In October 2010, Wyoming officials signed a contract to move the state’s 10,000 employees off internal messaging systems and on to Google’s cloud-based e-mail service. By going to the cloud, the state will save about $1 million a year in indirect costs and wind up with a unified messaging system that improves cross-agency communication and collaboration.

And as far as security goes — the issue that government executives say concerns them most about the cloud — Wyoming is better off in the cloud than not, von Wolffradt said. Out of curiosity, his team evaluated a few of the state’s existing messaging systems for compliance with some of the certification and accreditation requirements in the Federal Information Security Management Act, a security seal of approval that Google earned for its cloud applications last year.

“We were going to fill out this checklist for our current e-mail operations and certify ourselves, but we couldn’t get halfway through it,” von Wolffradt said. “That told us [the cloud] would be a better solution for us.”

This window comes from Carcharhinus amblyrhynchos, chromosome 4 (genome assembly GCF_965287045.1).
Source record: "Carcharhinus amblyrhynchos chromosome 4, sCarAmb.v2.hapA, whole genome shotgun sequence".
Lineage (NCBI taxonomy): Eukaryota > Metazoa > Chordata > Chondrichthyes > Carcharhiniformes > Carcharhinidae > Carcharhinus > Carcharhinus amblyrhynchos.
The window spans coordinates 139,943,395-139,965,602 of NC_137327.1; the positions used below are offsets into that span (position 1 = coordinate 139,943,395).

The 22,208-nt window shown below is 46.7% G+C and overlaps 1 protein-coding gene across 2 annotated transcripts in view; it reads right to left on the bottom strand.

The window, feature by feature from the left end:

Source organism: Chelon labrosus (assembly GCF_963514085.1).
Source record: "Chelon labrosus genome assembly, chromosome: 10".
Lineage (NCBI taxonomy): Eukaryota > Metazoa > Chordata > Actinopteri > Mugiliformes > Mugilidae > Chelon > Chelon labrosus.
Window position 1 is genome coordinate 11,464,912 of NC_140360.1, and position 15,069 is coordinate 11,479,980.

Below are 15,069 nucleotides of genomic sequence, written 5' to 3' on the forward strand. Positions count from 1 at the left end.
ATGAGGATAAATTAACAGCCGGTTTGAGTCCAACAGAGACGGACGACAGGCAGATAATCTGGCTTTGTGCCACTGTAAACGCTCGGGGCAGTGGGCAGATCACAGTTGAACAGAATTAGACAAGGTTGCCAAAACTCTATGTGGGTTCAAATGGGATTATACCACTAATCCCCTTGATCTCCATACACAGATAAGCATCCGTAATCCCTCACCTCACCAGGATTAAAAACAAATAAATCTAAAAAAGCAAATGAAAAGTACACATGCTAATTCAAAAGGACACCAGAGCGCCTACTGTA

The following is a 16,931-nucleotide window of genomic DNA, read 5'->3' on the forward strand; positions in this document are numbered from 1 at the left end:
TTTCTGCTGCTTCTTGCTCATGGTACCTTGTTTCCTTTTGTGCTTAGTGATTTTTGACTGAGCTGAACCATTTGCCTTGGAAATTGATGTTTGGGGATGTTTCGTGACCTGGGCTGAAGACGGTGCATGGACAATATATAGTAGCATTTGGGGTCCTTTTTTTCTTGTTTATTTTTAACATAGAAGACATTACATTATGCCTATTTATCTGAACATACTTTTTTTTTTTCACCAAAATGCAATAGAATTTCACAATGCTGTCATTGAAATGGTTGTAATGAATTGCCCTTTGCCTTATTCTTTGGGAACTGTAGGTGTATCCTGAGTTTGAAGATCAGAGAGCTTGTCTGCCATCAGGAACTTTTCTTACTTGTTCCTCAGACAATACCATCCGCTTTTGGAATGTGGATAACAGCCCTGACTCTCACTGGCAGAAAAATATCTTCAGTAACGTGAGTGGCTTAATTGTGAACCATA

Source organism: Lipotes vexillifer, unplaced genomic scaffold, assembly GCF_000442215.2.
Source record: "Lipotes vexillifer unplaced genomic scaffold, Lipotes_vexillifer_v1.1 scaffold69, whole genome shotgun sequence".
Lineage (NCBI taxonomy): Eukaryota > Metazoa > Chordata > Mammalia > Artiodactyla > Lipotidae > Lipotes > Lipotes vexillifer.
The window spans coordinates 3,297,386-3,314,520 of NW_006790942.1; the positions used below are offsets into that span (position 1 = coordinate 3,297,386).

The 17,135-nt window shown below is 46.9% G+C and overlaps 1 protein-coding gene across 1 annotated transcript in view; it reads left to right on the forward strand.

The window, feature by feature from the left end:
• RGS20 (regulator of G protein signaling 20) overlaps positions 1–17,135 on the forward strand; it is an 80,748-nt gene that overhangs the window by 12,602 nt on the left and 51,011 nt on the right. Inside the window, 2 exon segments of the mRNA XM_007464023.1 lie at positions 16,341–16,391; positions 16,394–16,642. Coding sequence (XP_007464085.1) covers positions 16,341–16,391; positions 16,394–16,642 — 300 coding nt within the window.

Other government agencies are reaching similar conclusions about the benefits of commercial e-mail services, part of the cloud category called software as a service (SaaS). That helps explain why SaaS accounts for more than half of all current government spending on public cloud services, said Greg Potter, an analyst at In-Stat’s Market Data Intelligence Group and the author of a recent report about the cloud market.

But in the long run, many expect infrastructure as a service (IaaS) to claim a bigger piece of cloud computing. IaaS includes IT staples such as server processing, data storage, networks and desktop computing. It offers great potential benefits but can be more difficult to implement, hence the early popularity of the more universal SaaS applications, such as e-mail, said Shawn McCarthy, a research director at IDC Government Insights.